DACA Vs. The Wall: What's the Deal?

Donald Trump is bargaining the lives of 800,000 Dreamers to sink billions of dollars transforming an empty campaign slogan into concrete and steel

A December rally in support of the Deferred Action for Childhood Arrivals program in Washington. Credit: Jose Luis Magana/AP

For a brief moment last week, Donald Trump sparked hope. The president who touts himself as a master dealmaker quietly encouraged Republican Senator Lindsey Graham to do more than pursue a bipartisan fix for the 800,000 undocumented Dreamers who could face deportation with the expiration of the Deferred Action for Childhood Arrivals (DACA) program. "You are not that far away from comprehensive immigration reform," Trump told Graham. "If you want to take it that further step, I'll take the heat."

This is what we yearn for in our politics: A U.S. president willing to take a political hit with his base to advance the best interests of the nation. But then, in a racist outburst just two days later — demanding fewer arrivals from "shithole countries" in Latin America, the Caribbean and Africa — Trump torpedoed the bipartisan solution to the DACA dilemma. He also torched Republican lawmakers like Graham, who'd been negotiating in good faith with Democrats, in the context of a larger bill to fund the federal government. As a result, the nightmare continues for Dreamers, and Congress is scrambling to avoid a government shutdown. Without a fix by Friday, the American economy could slam into Trump's demand for the Wall.

Sinking a DACA fix, Trump has rejected a rare political victory — out of shameful allegiance to an ideology of white supremacy that is championed by the most extreme members of his political inner circle. Given the wild swings of the negotiations, it's unclear whether Trump was ever serious about forging a bipartisan solution. But then, the president's immigration politics have never been grounded in reality. While Democrats fight for the recipients of DACA — a proven program that bolsters America's future and values — the president and his team of nativists are asking taxpayers to sink billions to transform an empty campaign slogan into concrete and steel.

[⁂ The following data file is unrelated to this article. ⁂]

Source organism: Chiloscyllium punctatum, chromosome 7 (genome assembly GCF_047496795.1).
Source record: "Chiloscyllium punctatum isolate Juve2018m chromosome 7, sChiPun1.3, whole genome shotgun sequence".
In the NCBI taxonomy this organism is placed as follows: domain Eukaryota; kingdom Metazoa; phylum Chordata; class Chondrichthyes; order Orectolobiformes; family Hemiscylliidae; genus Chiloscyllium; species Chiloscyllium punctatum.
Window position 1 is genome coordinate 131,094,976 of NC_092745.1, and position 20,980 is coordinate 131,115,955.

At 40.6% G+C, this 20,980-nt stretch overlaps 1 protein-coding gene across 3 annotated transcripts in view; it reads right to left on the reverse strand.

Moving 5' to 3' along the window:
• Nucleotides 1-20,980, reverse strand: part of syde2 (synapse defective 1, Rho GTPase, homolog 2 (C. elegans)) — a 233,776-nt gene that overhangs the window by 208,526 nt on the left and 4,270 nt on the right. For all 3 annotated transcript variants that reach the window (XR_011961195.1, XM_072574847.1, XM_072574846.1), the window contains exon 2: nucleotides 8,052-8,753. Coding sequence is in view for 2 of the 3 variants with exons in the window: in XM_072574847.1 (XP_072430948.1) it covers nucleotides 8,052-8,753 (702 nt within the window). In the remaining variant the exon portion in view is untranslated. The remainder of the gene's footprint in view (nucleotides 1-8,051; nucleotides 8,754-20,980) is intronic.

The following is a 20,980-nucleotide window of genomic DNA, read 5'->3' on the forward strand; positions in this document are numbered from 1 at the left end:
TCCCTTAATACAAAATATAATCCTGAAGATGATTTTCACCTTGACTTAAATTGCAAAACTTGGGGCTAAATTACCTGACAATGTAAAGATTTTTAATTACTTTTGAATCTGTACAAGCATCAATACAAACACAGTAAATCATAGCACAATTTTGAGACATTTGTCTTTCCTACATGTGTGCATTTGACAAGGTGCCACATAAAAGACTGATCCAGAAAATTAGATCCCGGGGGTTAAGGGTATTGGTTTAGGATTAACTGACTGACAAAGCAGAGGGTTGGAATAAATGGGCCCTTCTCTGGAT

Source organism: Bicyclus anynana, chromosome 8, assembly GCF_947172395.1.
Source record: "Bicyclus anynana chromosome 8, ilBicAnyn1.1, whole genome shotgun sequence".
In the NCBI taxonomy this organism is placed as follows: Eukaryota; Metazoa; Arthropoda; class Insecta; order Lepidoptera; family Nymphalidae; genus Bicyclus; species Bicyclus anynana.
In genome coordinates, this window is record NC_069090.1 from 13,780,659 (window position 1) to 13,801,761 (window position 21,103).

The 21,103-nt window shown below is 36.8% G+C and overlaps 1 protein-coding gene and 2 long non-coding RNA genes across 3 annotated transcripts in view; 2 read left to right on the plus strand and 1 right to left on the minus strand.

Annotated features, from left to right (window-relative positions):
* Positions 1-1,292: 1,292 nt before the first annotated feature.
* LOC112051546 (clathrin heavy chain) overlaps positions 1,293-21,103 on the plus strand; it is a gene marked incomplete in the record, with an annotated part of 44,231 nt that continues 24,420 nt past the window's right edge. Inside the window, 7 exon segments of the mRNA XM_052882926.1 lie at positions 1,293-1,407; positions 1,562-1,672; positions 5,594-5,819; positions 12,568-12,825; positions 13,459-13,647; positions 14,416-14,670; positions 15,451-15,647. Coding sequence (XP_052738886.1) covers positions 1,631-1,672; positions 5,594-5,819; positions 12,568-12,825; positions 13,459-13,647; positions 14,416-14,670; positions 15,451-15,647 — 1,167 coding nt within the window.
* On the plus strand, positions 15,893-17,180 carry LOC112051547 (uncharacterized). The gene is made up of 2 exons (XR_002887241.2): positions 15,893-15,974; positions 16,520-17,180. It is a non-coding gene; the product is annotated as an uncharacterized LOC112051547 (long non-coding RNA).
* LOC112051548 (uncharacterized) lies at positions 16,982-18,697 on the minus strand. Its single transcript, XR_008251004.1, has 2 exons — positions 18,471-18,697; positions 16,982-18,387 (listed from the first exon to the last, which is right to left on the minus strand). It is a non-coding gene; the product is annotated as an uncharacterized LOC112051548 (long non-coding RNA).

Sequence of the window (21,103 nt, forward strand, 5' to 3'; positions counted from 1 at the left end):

DACA confers legal status to those brought to the country illegally as children, and it has brought more than 800,000 young Americans into the light. They are studying, working, and serving in the military of the only country they've ever known. The program is golden politically — supported by 86 percent of Americans, including 75 percent of Republicans. It's safe: DACA status is reviewed regularly, and criminals are barred from the program. DACA immigrants are contributing to America — a 2017 study by the libertarian think tank CATO found the average DACA immigrant is 17 years old, holds a job, and earns $17 an hour. Removing these immigrants would be a disaster, economically, CATO found – deportation would cost the federal government $60 billion, and deal a $280 billion blow to the American economy over 10 years.

Trump set the DACA negotiations in motion last September, insisting his move to end the program was an effort to bring congress to the bargaining table to craft a permanent solution. "I have a love for these people," Trump told reporters, "and hopefully now Congress will be able to help them." Democrats took Trump at his word. The president even briefly seemed to strike a deal with Democratic congressional leaders to protect the Dreamers. But by November, Trump had turned his back, blasting "Chuck and Nancy" as "weak on crime" and "weak on illegal immigration."